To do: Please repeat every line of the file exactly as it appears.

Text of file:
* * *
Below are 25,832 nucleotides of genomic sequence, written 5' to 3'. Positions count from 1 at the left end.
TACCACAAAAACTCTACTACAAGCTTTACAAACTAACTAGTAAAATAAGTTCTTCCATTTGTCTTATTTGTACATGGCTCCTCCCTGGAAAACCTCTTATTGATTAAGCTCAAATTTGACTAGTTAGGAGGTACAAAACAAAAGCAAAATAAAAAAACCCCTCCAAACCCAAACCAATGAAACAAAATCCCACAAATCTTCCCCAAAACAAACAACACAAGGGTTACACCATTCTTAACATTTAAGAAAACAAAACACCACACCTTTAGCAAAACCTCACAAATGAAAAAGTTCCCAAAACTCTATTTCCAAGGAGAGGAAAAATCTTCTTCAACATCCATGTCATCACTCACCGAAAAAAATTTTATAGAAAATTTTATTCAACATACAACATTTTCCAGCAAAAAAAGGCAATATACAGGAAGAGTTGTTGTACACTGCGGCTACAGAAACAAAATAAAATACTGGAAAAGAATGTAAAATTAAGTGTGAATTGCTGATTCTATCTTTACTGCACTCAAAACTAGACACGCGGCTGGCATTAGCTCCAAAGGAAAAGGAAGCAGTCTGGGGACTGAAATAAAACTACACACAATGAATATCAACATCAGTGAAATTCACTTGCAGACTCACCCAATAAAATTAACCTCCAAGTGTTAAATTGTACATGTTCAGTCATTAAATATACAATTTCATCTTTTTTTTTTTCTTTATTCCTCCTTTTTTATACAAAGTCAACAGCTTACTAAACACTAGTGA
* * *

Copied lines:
Below are 25,832 nucleotides of genomic sequence, written 5' to 3'. Positions count from 1 at the left end.
TACCACAAAAACTCTACTACAAGCTTTACAAACTAACTAGTAAAATAAGTTCTTCCATTTGTCTTATTTGTACATGGCTCCTCCCTGGAAAACCTCTTATTGATTAAGCTCAAATTTGACTAGTTAGGAGGTACAAAACAAAAGCAAAATAAAAAAACCCCTCCAAACCCAAACCAATGAAACAAAATCCCACAAATCTTCCCCAAAACAAACAACACAAGGGTTACACCATTCTTAACATTTAAGAAAACAAAACACCACACCTTTAGCAAAACCTCACAAATGAAAAAGTTCCCAAAACTCTATTTCCAAGGAGAGGAAAAATCTTCTTCAACATCCATGTCATCACTCACCGAAAAAAATTTTATAGAAAATTTTATTCAACATACAACATTTTCCAGCAAAAAAAGGCAATATACAGGAAGAGTTGTTGTACACTGCGGCTACAGAAACAAAATAAAATACTGGAAAAGAATGTAAAATTAAGTGTGAATTGCTGATTCTATCTTTACTGCACTCAAAACTAGACACGCGGCTGGCATTAGCTCCAAAGGAAAAGGAAGCAGTCTGGGGACTGAAATAAAACTACACACAATGAATATCAACATCAGTGAAATTCACTTGCAGACTCACCCAATAAAATTAACCTCCAAGTGTTAAATTGTACATGTTCAGTCATTAAATATACAATTTCATCTTTTTTTTTTTCTTTATTCCTCCTTTTTTATACAAAGTCAACAGCTTACTAAACACTAGTGA